Based on the multi-attribute utility theory (MAUT), we present a survey method to measure consumer preferences. The multi-attribute utility theory has been used to make decisions in OR/MS field; however, we show that the method can be effectively used to estimate the demand for new services by measuring individual level utility function.
Because conjoint method has been widely used to measure consumer preferences for new products and services, we compare the pros and cons of two consumer preference survey methods. Further, we illustrate how swing weighing method can be effectively used to elicit customer preferences especially for new telecommunications services.
Multi-attribute utility theory is a compositional approach for modeling customer preference, in which researchers calculate overall service utility by summing up the evaluation results for each attribute. On the contrary, conjoint method is a decompositional approach, which requires holistic evaluations for profiles. Partworth for each attribute is derived or estimated based on the evaluation, and finally consumer preferences for each profile are calculated. However, if the profiles are quite new and unfamiliar to the survey respondents, they will find it very difficult to accurately evaluate the profiles. We believe that the multi-attribute utility theory-based survey method is more appropriate than the conjoint method, because respondents only need to assess attribute level preferences and not holistic assessment.
We chose swing weighting method among many weight assessment methods in multi-attribute utility theory because it is designed to perform in a simple and fast manner. As illustrated in Clemen and Reilly (2001), to assess swing weights, the first step is to create the worst possible outcome as a benchmark by setting the worst level on each of the attributes. Then, each of the succeeding rows “swings” one of the attributes from worst to best. Upon constructing the swing table, respondents rank order the outcomes (rows). The next step is to rate the outcomes in which the rating for the benchmark is set to be 0 and the rating for the best outcome to be 100, and the ratings for other outcomes are determined in the ranges between 0 and 100. In calculating weight for each attribute, ratings are normalized by the total sum of all ratings.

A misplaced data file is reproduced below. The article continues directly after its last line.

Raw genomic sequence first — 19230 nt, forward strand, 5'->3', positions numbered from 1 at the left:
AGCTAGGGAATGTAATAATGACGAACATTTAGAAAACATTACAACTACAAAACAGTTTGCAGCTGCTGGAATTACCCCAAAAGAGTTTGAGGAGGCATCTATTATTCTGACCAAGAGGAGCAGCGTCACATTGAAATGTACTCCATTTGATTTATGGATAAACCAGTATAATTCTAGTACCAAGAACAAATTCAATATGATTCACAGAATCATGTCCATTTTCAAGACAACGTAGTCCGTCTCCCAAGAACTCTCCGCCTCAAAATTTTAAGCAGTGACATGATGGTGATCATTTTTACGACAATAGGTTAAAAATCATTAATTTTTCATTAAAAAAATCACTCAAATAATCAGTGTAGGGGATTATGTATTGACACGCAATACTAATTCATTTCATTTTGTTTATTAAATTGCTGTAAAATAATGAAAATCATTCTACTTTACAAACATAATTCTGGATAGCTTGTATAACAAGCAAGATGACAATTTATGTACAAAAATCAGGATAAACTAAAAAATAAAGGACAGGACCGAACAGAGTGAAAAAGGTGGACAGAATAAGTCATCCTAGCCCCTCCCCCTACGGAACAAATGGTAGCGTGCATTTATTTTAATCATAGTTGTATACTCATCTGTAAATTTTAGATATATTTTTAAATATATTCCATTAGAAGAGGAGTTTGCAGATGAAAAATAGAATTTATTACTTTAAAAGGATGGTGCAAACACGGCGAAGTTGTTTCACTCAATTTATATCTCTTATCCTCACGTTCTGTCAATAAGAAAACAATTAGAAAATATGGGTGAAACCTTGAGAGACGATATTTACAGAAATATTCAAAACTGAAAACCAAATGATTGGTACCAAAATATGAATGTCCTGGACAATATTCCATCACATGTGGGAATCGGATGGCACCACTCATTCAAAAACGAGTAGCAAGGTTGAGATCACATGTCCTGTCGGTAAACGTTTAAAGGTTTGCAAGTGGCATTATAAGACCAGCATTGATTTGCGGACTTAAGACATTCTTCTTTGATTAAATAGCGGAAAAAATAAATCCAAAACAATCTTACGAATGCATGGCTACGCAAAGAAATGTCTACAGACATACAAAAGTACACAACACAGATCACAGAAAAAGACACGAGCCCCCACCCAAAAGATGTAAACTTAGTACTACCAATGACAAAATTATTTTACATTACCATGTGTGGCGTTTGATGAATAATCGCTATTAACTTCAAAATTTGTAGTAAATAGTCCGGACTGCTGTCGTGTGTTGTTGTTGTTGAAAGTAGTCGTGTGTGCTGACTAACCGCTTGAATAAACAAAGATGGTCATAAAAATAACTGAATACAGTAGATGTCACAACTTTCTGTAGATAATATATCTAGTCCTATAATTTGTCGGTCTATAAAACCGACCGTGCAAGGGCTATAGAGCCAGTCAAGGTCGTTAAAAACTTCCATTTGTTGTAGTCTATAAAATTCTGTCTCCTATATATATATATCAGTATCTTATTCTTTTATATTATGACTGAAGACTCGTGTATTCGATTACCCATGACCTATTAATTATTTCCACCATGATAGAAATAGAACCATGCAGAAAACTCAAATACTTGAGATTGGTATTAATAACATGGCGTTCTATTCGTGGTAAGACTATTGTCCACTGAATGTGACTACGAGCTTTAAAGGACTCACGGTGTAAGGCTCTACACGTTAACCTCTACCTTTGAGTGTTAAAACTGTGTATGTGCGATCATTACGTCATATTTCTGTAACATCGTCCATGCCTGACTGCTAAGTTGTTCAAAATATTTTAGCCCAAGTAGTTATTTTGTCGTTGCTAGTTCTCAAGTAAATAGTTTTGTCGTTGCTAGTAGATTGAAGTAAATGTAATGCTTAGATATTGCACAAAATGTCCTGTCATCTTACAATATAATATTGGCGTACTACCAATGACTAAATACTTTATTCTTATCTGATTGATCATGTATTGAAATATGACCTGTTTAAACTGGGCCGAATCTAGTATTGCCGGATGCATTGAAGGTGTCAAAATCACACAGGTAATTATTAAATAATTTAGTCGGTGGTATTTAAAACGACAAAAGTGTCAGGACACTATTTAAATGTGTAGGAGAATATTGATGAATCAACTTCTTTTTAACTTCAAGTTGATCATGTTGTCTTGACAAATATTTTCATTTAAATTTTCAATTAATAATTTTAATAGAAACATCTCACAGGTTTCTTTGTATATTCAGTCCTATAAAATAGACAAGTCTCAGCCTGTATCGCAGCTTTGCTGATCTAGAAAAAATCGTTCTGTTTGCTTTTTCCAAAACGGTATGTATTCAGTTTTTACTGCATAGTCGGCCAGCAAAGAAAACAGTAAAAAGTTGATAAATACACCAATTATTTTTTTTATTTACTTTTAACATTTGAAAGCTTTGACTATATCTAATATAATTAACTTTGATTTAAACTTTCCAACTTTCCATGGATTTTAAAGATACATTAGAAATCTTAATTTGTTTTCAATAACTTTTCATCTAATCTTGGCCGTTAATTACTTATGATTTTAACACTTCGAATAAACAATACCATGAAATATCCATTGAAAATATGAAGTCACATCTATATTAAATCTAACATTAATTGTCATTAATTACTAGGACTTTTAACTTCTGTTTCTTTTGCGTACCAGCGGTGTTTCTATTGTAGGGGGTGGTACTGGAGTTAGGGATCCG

To demonstrate the applicability of the approach, we elicited and analyzed individual-level customer preference for new telecommunication services-WiBro and HSDPA. We began with a randomly selected 800 interviewees, and reduced them to 432 because other remaining ones were related to the people who did not show strong intention for subscription to new telecommunications services. For each combination of content and handset, number of responses which favored WiBro and HSDPA were counted, respectively. It was assumed that interviewee favors a specific service when expected utility is greater than that of competing service(s). Then, the market share of each service was calculated by normalizing the total number of responses which preferred each service.
Holistic evaluation of new and unfamiliar service is a tough challenge for survey respondents. We have developed a simple and easy method to assess individual level preference by estimating weight of each attribute. Swing method was applied for this purpose. We believe that estimating individual level preference will be quite flexibly used to predict market performance of new services in many different business environments.